This week’s e-Edition and classifieds are now posted. We apologize for the delay.
By Ron Leir
Take away the “acting” title: the Kearny Board of Education has formally installed Patricia Blood as its official superintendent of schools.
The board took the action at a special meeting held last Thursday night at the Lincoln School.
The vote was 6-0, with three members absent: John Leadbeater, John Plaugic and Dan Esteves.
Since January 2014, Blood served as acting superintendent while her predecessor Frank Ferraro was placed on an involuntary leave by the board majority which brought tenure charges against him but then dropped the matter after both sides agreed to a settlement deal with Ferraro resigning this month
The board approved a new five-year contract for Blood that provides an annual salary of $167,500 – the same as her predecessor – and that runs from Nov. 15, 2014 to June 30, 2019, subject to its approval by the Hudson County Executive Superintendent of Schools.
Afterwards, The Observer asked board president Bernadette McDonald why the board opted to do the appointment at a sparsely attended special meeting. Said McDonald: “It’s the first meeting that we had a chance to deal with it after the Ferraro business.”
Blood holds an educational administrator’s certificate and is due to complete a state-required one-year mentorship program by year’s end to meet all her requirements for a permanent appointment as superintendent.
Asked whether the board had considered hiring an outside firm to undertake a search for a new chief school administrator, McDonald said: “We wanted to keep the continuity” with Blood at the helm.
“Everything went smoothly with the Lincoln School transition [from an elementary to middle school for grades 7 and 8] and Patti has proved she’s dedicated to Kearny and the children,” McDonald added.
Asked if the board had considered restoring the assistant superintendent of schools post, which was eliminated from the budget in the wake of the departure of its former occupant Debra Sheard, Mc- Donald said that was unlikely, given that, “things seem to be working so well now [under an administrative reorganization orchestrated by Blood] but maybe in the future, unless we think of another position to put in there.”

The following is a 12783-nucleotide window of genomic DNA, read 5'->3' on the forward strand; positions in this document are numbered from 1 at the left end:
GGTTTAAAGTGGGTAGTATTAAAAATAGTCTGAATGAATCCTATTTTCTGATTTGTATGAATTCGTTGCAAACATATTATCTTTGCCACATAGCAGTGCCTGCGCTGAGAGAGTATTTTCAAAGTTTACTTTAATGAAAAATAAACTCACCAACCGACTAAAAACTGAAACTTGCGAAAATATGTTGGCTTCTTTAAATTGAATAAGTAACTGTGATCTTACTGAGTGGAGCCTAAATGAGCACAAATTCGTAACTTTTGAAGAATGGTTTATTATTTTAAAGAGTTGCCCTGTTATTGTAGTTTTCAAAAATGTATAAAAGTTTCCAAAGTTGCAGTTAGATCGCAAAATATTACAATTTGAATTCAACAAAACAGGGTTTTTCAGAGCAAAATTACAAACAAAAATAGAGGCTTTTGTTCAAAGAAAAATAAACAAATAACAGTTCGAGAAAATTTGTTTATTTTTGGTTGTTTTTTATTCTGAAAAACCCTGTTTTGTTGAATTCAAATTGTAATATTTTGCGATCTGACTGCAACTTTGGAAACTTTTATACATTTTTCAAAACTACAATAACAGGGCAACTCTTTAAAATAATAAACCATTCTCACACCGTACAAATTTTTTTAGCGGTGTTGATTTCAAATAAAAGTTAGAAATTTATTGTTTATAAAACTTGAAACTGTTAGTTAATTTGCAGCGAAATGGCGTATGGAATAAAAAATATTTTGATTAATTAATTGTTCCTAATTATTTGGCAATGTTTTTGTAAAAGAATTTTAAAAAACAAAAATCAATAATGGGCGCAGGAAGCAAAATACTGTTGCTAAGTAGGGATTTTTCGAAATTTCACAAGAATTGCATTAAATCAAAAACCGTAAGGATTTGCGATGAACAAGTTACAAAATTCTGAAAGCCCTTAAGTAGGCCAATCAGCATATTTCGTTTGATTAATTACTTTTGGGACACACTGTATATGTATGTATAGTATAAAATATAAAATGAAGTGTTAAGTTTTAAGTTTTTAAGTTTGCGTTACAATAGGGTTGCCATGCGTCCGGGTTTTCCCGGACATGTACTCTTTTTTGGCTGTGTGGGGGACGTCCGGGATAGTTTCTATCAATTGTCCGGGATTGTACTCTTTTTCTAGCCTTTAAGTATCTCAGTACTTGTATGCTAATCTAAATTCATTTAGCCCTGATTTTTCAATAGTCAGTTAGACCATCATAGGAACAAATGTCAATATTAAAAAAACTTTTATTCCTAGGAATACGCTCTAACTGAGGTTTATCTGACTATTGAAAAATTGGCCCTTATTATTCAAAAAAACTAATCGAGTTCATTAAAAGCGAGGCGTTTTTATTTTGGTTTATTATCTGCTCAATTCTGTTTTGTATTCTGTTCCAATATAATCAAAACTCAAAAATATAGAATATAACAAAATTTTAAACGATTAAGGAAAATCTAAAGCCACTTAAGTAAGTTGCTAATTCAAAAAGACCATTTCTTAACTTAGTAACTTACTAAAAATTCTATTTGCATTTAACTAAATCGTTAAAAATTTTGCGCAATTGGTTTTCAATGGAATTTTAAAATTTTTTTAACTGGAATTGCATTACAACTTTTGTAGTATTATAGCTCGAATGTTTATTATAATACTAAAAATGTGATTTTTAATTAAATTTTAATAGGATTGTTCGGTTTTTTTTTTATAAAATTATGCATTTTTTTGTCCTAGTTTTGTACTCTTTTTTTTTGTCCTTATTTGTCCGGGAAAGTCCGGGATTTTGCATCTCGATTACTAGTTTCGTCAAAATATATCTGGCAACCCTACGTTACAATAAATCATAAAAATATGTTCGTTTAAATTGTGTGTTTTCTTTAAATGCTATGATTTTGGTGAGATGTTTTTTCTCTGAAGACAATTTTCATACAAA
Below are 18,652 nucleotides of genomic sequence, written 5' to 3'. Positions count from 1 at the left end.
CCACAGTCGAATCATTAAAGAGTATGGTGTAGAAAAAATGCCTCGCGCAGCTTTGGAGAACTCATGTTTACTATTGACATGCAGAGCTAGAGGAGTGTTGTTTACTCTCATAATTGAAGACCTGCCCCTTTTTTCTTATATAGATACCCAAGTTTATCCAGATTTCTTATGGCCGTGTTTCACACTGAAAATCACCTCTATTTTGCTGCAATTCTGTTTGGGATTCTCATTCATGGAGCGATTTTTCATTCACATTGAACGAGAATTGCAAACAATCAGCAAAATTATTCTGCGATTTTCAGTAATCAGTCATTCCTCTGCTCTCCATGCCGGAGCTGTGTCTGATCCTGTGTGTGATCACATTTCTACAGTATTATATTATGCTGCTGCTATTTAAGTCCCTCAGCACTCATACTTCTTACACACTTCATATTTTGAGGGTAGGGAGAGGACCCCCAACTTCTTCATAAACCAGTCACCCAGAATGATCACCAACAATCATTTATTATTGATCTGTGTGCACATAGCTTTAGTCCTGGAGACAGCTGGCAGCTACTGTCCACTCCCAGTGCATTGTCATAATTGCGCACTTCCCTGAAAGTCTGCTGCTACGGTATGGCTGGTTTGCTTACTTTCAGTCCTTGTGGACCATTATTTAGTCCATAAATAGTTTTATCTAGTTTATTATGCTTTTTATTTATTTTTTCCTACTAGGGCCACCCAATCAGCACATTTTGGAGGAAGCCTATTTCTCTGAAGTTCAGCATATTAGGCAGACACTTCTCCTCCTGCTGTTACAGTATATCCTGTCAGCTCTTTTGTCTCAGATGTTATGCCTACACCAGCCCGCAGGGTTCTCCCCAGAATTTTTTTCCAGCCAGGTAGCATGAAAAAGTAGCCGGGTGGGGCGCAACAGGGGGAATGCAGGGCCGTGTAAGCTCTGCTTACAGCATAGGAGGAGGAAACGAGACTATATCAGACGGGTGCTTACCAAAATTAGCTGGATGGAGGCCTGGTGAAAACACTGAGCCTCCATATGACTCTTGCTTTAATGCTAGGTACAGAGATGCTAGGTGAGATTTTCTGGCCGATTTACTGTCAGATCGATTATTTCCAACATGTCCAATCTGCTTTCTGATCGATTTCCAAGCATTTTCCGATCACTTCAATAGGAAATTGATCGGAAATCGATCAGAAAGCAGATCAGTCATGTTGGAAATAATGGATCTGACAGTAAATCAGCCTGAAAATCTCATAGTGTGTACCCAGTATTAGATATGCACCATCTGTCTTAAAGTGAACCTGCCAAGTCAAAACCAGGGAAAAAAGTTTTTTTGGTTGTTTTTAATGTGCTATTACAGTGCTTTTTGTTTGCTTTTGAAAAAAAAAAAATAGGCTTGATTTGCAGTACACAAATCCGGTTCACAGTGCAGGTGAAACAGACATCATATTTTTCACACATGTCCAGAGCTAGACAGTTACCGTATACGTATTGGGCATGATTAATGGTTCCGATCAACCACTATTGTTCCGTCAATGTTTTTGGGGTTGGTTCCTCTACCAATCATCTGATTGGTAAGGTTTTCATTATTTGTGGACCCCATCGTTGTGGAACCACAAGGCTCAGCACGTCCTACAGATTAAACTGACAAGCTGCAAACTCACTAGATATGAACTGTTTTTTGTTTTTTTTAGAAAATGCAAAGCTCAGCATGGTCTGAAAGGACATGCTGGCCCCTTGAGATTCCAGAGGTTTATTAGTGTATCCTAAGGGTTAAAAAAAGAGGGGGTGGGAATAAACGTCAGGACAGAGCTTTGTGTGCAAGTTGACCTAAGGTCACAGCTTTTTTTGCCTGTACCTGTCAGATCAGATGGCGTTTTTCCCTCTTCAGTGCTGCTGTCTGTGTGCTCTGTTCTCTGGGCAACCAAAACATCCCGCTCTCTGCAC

Blood started as a teacher in the Kearny public schools in 1977 and continued in that role until 1986 when she relocated to Monmouth County to raise her children but then resumed her educational career with the Freehold Regional High School district as a teacher and then assistant principal. After 13 years there, she returned to Kearny as director of curriculum for grades 6 to 12 in December 2010.
“I’m very excited to continue the work we’ve begun [in Kearny] and move forward to provide Kearny student with the best possible education and I appreciate the confidence the Board of Education has placed in me as well as the support I have received from administrators, teachers and staff members,” Blood told The Observer.
Blood said that this school year, she’ll be monitoring the implementation of a new reading program in the elementary schools. And, on other fronts, she said: “We’ve been getting great feedback on our new writing program, we’re on a very busy path for the administration of the [new state-mandated] PARCC [Partnership for Assessment of Readiness for College & Careers] test in March and I hope to be moving forward soon on our long-delayed [high school] construction project.”
On that last topic, the board heard a presentation from the Wayne architectural firm DiCara Rubino, hired earlier this year to scale down design specifications on the completion of the north building of the high school after the only bid received for the job came in well over the board’s estimate.
DiCara Rubino’s proposal called for a reduction of the planned atrium, from five to two stories, and a relocation of a new faculty lounge; however, none of the educational space – including the 20-plus classrooms and culinary classroom/cafeteria – would be reduced.
The architects were slated to repeat their power-point presentation at the board’s regular meeting on Monday, Nov. 17, at Lincoln School, beginning at 6 p.m. with an executive session, and re-convening at 7 p.m. for the public portion.
Michael DeVita, the board’s business administrator/ secretary, told The Observer that it would likely take “several months” before the revised specifications would be ready for the board to advertise for a new round of bids.
By Karen Zautyk
On May 27, 1922, an estimated 25,000 people gathered in the streets around the small park where Kearny Ave. and Beech St. meet, to witness Gen. John J. Pershing personally dedicate the towering granite monument honoring the Kearny men who died in the Great War.
Pershing had been commander of the American Expeditionary Forces during the “War to End All Wars.” We all know how that turned out.
Ensuing years saw Monument Park add memorials to those who died in World War II, Korea and Vietnam. And last week, it became home to yet another, dedicated to the military victims in the War on Terrorism.
Carved from Vermont gray granite, like the original, it bears only one date: 2001. Which marks the beginning of the battle whose end no one dare predict.
Thus far, it carries only one name, that of Staff Sgt. Edward Karolasz, a Kearny soldier killed in Iraq nine years ago this week. He was just 25.